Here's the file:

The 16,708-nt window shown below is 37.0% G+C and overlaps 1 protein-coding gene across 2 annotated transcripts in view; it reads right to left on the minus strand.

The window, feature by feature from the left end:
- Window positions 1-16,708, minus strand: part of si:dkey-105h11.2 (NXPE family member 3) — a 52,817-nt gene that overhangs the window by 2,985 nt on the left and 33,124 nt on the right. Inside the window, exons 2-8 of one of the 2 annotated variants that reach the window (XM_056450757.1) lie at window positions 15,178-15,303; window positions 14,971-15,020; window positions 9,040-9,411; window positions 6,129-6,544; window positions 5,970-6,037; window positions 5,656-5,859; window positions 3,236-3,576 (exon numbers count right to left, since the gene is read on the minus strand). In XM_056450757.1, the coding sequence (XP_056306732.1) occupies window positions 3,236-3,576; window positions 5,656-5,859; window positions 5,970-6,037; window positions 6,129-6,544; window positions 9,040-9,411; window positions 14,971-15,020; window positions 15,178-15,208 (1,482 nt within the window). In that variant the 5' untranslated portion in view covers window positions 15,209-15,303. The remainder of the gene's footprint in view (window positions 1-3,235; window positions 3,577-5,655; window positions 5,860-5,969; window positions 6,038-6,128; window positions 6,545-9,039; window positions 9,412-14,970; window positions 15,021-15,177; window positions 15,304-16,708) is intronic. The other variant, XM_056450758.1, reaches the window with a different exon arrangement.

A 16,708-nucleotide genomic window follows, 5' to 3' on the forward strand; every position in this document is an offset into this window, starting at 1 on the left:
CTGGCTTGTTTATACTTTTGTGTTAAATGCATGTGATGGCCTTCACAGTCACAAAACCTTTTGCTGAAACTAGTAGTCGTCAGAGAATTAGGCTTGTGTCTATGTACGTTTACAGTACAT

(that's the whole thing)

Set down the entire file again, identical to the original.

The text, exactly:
The 16,708-nt window shown below is 37.0% G+C and overlaps 1 protein-coding gene across 2 annotated transcripts in view; it reads right to left on the minus strand.

The window, feature by feature from the left end:
- Window positions 1-16,708, minus strand: part of si:dkey-105h11.2 (NXPE family member 3) — a 52,817-nt gene that overhangs the window by 2,985 nt on the left and 33,124 nt on the right. Inside the window, exons 2-8 of one of the 2 annotated variants that reach the window (XM_056450757.1) lie at window positions 15,178-15,303; window positions 14,971-15,020; window positions 9,040-9,411; window positions 6,129-6,544; window positions 5,970-6,037; window positions 5,656-5,859; window positions 3,236-3,576 (exon numbers count right to left, since the gene is read on the minus strand). In XM_056450757.1, the coding sequence (XP_056306732.1) occupies window positions 3,236-3,576; window positions 5,656-5,859; window positions 5,970-6,037; window positions 6,129-6,544; window positions 9,040-9,411; window positions 14,971-15,020; window positions 15,178-15,208 (1,482 nt within the window). In that variant the 5' untranslated portion in view covers window positions 15,209-15,303. The remainder of the gene's footprint in view (window positions 1-3,235; window positions 3,577-5,655; window positions 5,860-5,969; window positions 6,038-6,128; window positions 6,545-9,039; window positions 9,412-14,970; window positions 15,021-15,177; window positions 15,304-16,708) is intronic. The other variant, XM_056450758.1, reaches the window with a different exon arrangement.

A 16,708-nucleotide genomic window follows, 5' to 3' on the forward strand; every position in this document is an offset into this window, starting at 1 on the left:
CTGGCTTGTTTATACTTTTGTGTTAAATGCATGTGATGGCCTTCACAGTCACAAAACCTTTTGCTGAAACTAGTAGTCGTCAGAGAATTAGGCTTGTGTCTATGTACGTTTACAGTACAT